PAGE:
How online and offline fundraising work together

Back when we first started seeing the potential of the Net as a fundraising medium, I doubt anyone would have guessed that the biggest impact of online fundraising would be the way it interacts with offline fundraising.

Turns out the media are increasingly intertwined by donors who use them in tandem. We’re all scrambling to figure out how to measure this odd behavior and market appropriately, given the way donors behave.

Here’s lots of useful information for tackling that challenge: 2011 donorCentrics Internet and Multichannel Giving Benchmarking Report (download, PDF), part of the Target Analytics Internet Giving Benchmarking study.

Here are some of the many useful findings:


  • The majority of multichannel donors are those who are acquired online and then subsequently start giving direct mail gifts.
  • Every year, large proportions of online-acquired donors switch from online giving to offline sources — primarily to direct mail.
  • When online-acquired donors move offline, they tend to do so soon, in their first renewal year.
  • Robust direct mail programs drive up the retention and long-term value of new donors acquired online.

One thing this tells us is that we can’t see online fundraising as a different thing from offline media, especially direct mail. They are different parts of the same tool. That’s the way donors are using them.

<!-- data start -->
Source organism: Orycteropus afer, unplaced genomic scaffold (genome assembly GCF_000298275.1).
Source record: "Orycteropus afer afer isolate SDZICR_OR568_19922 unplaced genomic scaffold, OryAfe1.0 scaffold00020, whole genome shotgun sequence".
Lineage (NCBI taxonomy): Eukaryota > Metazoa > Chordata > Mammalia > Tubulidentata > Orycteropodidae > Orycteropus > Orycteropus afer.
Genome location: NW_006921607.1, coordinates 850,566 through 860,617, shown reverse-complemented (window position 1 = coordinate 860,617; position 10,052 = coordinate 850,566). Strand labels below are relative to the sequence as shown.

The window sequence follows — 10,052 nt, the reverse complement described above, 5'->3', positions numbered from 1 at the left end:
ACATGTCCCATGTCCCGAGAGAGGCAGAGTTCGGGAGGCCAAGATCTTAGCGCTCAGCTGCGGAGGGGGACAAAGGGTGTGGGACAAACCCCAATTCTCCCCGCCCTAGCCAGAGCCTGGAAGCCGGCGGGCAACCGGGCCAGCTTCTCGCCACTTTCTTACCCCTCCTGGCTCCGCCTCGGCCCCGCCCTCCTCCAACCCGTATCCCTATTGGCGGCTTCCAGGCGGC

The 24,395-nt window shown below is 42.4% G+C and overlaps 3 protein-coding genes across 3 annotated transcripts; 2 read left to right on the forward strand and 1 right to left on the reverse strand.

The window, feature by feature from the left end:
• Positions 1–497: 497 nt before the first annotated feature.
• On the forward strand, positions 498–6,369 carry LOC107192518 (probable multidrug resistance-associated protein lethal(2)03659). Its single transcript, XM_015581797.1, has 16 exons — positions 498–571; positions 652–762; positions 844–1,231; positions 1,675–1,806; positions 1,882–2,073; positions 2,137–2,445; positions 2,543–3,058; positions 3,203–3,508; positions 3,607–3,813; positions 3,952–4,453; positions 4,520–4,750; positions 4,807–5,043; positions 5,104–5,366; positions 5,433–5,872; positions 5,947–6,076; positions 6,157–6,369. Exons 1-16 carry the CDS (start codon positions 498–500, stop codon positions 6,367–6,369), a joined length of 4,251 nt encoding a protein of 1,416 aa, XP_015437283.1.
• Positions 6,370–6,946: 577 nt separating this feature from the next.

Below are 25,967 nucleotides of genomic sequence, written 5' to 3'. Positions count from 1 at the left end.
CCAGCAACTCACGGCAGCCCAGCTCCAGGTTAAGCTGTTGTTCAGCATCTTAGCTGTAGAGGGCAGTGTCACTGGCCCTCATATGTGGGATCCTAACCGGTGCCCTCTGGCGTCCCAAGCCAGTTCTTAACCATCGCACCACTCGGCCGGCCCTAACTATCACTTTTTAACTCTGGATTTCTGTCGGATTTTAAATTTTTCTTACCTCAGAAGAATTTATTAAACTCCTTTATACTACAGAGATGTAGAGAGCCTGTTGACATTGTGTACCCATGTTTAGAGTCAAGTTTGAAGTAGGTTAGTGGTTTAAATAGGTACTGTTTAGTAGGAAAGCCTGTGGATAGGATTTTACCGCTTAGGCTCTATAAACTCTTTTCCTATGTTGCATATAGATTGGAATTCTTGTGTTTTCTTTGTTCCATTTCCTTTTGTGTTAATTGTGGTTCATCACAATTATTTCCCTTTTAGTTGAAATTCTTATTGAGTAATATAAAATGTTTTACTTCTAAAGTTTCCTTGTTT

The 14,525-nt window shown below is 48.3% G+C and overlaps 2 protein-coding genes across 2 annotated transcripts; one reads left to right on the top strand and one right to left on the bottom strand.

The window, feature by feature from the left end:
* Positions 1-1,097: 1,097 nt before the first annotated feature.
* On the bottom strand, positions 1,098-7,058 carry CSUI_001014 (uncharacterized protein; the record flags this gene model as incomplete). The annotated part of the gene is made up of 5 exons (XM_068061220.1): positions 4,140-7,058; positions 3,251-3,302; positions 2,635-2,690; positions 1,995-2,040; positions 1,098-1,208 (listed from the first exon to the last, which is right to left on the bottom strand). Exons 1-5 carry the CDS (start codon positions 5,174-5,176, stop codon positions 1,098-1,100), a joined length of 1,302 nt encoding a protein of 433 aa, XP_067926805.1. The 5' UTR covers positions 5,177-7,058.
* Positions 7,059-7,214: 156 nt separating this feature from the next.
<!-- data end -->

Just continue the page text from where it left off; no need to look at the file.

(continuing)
I see two major warnings here:


  1. If you are not taking online fundraising seriously because it seems insignificant compared to your large and well-oiled direct mail program, you are losing donations. And it’s going to keep getting worse. You are failing to respond to the ways donors interact with their causes.
  2. If you are one of those hip online-only fundraisers and you never use direct mail, you are missing out on huge opportunities to deepen your relationships with donors. It’s probably costing you deeply.

This is research we all should pay attention to. Unlike over-hyped surveys that gather the stated opinions of self-selected respondents, this is the observed behavior of huge numbers of donors. It’s real.


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The future of fundraising is not about social media, online video, or SEM. It’s not about any technology, medium, or technique. It’s about donors. If you need to raise funds from donors, you need to study them, respect them, and build everything you do around them. And the future? It’s already here. More.

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Jeff BrooksJeff Brooks has been serving the nonprofit community for more than 35 years and blogging about it since 2005. He considers fundraising the most noble of pursuits and hopes you’ll join him in that opinion. You can reach him at jeff [at] jeff-brooks [dot] com. More.


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The future of fundraising is not about social media, online video, or SEM. It’s not about any technology, medium, or technique. It’s about donors. If you need to raise funds from donors, you need to study them, respect them, and build everything you do around them. And the future? It’s already here. More.

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Jeff Brooks has been serving the nonprofit community for more than 30 years and blogging about it since 2005. He considers fundraising the most noble of pursuits and hopes you’ll join him in that opinion. You can reach him at jeff [at] jeff-brooks [dot] com.

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